The hypothalamus is a part of the brain that links the nervous system to the endocrine system via the pituitary gland. The hypothalamus synthesizes and secretes certain hormones (e.g. Thyrotropin (TRH), Corticotrophin Releasing Hormone (CRH), Gonadotropin Releasing Hormone (GnRH), etc.) which control and regulate the secretion of eight major pituitary hormones (e.g. Thyroid Stimulating Hormone (TSH), Follicle-Stimulating Hormone (FSH), Luteinizing Hormone (LH), Prolactin (PRL), Growth Hormone (GH), Alpha Melanocyte-Stimulating Hormone (?-MSH), Vasopressin, and Oxytocin). The HPT and HPA axes are two examples of pathways in which the hypothalamus communicates with the pituitary in order to direct neuroendocrine function. The hypothalamic–pituitary–thyroid axis (HPT axis) is part of the neuroendocrine system responsible for the regulation of metabolism. This feedback loop involves the hypothalamus, pituitary gland, and thyroid gland. First, the hypothalamus detects low levels of thyroid hormone (Triiodothyronine (T3) and Thyroxine (T4)) and responds by releasing TRH, which travels through the portal system to anterior pituitary, which stimulates the production of TSH. The TSH travels to the thyroid gland, which stimulates the release of thyroid hormone (TH) until its levels in the blood return to normal. TH has negative feedback control over the release of both TRH from hypothalamus and TSH from anterior pituitary gland. The Hypothalamus–Pituitary–Adrenal axis (HPA axis) follows a similar series of steps in order to control reactions to stress. The hypothalamus secretes CRH, which travels to the anterior pituitary and stimulates the release of adrenocorticotropic hormone (ACTH). The ACTH acts on the adrenal cortex, which secretes cortisol (hormone responsible for controlling blood sugar levels, regulating metabolism, etc.).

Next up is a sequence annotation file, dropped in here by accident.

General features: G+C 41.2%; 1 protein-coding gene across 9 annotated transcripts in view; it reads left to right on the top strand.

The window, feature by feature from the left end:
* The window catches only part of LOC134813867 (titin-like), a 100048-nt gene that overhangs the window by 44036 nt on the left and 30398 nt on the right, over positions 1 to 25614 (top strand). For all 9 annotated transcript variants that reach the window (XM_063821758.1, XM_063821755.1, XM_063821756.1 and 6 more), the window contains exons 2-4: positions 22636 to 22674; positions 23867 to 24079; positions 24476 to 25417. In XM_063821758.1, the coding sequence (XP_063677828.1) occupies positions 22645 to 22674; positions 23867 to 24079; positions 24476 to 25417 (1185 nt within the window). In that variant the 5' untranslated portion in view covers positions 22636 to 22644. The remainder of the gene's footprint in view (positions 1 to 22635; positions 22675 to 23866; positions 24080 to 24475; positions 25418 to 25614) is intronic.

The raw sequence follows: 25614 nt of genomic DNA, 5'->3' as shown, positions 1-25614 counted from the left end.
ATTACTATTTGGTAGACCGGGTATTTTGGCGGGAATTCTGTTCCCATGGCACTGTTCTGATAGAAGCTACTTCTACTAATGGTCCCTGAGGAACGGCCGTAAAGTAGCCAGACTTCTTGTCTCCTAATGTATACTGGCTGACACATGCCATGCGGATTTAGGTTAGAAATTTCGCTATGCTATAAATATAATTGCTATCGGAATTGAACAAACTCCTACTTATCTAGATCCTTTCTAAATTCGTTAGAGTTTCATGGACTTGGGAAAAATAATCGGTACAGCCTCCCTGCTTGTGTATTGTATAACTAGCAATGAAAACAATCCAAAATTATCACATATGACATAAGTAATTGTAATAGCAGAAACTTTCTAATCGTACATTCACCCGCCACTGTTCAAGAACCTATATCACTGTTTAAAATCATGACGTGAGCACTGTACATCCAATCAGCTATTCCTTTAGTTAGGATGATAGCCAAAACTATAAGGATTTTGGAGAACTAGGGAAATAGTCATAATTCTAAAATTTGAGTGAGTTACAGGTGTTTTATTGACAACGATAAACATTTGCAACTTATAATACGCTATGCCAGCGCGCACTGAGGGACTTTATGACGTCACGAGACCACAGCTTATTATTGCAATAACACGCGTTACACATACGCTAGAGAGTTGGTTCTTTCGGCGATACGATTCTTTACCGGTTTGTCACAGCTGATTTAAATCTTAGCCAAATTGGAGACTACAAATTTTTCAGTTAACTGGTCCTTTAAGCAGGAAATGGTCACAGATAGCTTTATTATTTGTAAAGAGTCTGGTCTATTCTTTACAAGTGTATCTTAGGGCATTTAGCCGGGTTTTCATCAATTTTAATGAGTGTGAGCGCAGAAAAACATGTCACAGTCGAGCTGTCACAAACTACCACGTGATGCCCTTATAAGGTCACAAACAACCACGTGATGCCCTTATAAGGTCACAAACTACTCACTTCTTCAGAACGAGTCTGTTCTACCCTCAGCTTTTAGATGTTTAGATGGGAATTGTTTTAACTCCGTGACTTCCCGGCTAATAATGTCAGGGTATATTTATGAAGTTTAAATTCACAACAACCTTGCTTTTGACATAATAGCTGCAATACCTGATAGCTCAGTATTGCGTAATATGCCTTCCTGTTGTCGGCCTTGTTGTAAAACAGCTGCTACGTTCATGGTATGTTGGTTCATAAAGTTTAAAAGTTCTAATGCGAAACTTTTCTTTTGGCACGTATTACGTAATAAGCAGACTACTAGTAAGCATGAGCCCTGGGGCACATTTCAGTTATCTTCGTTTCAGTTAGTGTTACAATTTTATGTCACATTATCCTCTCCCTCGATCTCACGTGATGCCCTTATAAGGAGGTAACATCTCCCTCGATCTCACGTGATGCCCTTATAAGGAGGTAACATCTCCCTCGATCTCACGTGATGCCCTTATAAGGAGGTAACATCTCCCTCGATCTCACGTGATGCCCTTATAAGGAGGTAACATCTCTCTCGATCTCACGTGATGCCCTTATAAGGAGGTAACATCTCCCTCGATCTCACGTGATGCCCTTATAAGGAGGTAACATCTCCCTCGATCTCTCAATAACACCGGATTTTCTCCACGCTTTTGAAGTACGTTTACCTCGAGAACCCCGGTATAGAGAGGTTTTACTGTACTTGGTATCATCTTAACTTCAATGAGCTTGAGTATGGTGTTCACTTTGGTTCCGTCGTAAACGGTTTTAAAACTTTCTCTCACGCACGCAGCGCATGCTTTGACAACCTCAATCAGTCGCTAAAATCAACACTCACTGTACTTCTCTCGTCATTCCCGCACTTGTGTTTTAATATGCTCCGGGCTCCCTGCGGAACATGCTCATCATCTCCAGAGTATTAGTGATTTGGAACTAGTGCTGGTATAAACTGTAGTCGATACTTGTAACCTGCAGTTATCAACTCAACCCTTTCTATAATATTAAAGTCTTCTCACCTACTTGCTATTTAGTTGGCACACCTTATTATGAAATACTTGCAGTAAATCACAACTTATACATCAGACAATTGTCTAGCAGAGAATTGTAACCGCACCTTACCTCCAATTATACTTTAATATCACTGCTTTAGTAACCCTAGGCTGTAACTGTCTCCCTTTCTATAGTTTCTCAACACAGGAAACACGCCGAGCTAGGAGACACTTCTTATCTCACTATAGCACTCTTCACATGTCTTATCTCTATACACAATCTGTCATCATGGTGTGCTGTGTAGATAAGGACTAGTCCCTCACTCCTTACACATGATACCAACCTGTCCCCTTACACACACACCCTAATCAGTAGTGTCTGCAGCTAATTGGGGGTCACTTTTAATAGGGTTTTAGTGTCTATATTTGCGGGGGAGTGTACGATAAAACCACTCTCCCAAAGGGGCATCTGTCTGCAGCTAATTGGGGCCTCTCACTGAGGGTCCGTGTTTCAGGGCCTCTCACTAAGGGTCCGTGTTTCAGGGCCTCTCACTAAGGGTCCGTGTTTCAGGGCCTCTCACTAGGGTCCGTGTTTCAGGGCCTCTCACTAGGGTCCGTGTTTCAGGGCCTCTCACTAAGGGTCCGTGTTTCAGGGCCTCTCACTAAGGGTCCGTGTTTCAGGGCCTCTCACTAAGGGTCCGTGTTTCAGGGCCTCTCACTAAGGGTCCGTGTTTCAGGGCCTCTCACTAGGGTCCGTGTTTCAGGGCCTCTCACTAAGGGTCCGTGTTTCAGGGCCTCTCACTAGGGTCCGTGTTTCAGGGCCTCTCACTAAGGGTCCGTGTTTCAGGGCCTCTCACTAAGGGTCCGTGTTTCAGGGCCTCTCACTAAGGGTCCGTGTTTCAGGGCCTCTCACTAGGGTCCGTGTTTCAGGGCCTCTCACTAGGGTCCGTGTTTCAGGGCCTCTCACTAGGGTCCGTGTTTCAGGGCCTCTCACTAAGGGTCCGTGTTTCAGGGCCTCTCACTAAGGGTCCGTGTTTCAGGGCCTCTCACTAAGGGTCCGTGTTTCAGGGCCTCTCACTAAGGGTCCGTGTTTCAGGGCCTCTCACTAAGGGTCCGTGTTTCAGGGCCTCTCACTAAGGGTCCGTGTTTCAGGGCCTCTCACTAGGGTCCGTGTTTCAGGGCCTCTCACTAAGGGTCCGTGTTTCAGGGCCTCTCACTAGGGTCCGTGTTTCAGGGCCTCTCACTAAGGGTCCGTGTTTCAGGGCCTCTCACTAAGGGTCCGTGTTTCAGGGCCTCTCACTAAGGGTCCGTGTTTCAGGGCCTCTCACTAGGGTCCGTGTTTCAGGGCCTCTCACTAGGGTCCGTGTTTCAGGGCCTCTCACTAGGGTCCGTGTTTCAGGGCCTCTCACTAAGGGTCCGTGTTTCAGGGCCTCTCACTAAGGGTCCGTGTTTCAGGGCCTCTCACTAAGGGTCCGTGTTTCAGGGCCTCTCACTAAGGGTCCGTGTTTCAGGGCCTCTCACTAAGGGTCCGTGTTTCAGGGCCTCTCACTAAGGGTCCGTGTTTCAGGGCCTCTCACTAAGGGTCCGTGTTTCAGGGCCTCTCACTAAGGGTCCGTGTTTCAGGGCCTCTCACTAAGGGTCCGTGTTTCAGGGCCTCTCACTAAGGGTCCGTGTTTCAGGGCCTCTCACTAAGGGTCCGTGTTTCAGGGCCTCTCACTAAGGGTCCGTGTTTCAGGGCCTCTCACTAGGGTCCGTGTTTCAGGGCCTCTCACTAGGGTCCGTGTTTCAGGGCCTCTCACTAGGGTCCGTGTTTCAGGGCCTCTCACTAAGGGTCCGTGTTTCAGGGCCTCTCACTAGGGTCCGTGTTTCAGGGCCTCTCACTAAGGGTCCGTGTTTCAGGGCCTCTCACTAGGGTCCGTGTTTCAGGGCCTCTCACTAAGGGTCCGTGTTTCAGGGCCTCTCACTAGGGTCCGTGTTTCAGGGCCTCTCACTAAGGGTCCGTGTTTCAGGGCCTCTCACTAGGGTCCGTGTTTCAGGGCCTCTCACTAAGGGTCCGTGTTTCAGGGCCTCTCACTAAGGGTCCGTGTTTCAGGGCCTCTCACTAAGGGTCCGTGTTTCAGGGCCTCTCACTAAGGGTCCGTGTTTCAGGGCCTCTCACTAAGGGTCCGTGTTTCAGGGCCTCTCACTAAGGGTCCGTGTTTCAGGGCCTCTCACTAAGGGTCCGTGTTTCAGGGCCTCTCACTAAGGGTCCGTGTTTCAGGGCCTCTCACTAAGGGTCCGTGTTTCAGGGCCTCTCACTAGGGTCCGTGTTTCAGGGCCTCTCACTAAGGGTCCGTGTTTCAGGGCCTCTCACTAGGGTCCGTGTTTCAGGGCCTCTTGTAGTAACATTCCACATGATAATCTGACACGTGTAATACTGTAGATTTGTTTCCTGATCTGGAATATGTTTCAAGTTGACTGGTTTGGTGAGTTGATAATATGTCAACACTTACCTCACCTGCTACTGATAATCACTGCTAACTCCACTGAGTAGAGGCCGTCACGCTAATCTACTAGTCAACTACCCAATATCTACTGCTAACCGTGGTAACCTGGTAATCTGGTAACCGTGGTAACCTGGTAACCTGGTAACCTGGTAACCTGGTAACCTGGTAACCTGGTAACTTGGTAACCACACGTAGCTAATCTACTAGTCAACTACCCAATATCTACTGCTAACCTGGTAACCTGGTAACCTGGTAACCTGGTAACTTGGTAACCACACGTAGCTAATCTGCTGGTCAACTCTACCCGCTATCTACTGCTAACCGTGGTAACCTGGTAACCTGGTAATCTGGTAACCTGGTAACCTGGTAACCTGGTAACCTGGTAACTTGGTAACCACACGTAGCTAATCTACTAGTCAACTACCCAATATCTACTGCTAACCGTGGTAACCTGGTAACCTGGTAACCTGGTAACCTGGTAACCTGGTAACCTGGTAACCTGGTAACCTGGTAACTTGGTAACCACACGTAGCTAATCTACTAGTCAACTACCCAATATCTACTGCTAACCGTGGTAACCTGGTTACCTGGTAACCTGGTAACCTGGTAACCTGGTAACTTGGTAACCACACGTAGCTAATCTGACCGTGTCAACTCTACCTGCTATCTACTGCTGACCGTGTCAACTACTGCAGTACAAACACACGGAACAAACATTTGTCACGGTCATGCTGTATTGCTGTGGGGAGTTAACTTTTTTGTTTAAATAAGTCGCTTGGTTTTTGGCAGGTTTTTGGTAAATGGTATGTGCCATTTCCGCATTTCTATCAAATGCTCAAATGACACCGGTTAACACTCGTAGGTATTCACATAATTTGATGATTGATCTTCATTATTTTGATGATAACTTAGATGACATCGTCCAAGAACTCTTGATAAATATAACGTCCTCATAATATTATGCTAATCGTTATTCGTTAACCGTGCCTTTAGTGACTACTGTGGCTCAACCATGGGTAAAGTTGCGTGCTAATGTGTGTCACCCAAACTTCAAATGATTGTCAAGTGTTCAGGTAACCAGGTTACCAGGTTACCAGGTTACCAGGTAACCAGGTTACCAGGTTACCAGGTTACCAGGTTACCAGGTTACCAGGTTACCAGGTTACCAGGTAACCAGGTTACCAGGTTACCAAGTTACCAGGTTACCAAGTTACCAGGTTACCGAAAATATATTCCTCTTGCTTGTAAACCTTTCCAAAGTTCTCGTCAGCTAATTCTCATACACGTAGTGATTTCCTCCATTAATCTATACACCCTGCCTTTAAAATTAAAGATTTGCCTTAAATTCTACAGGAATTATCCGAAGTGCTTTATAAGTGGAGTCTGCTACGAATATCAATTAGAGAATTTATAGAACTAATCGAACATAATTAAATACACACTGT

The nervous system is the most important physiological system in the human body. The somatic nervous system controls the movement of the trunk and limbs of the musculoskeletal system by excitation-reaction coupling. The sympathetic and parasympathetic branches of the autonomic nervous system are responsible for regulating cardiovascular processes, including heart rate and blood pressure. The vagus nerve, which belongs to the parasympathetic nervous system, also affects heart rate by utilizing baroreceptors to assist in the adjustment of the pulse to its homeostatic level (60 to 80 beats per minute). The hypothalamus of the brain sends signals to the pituitary in order to regulate neuroendocrine processes, such as in the HPT and HPA axes.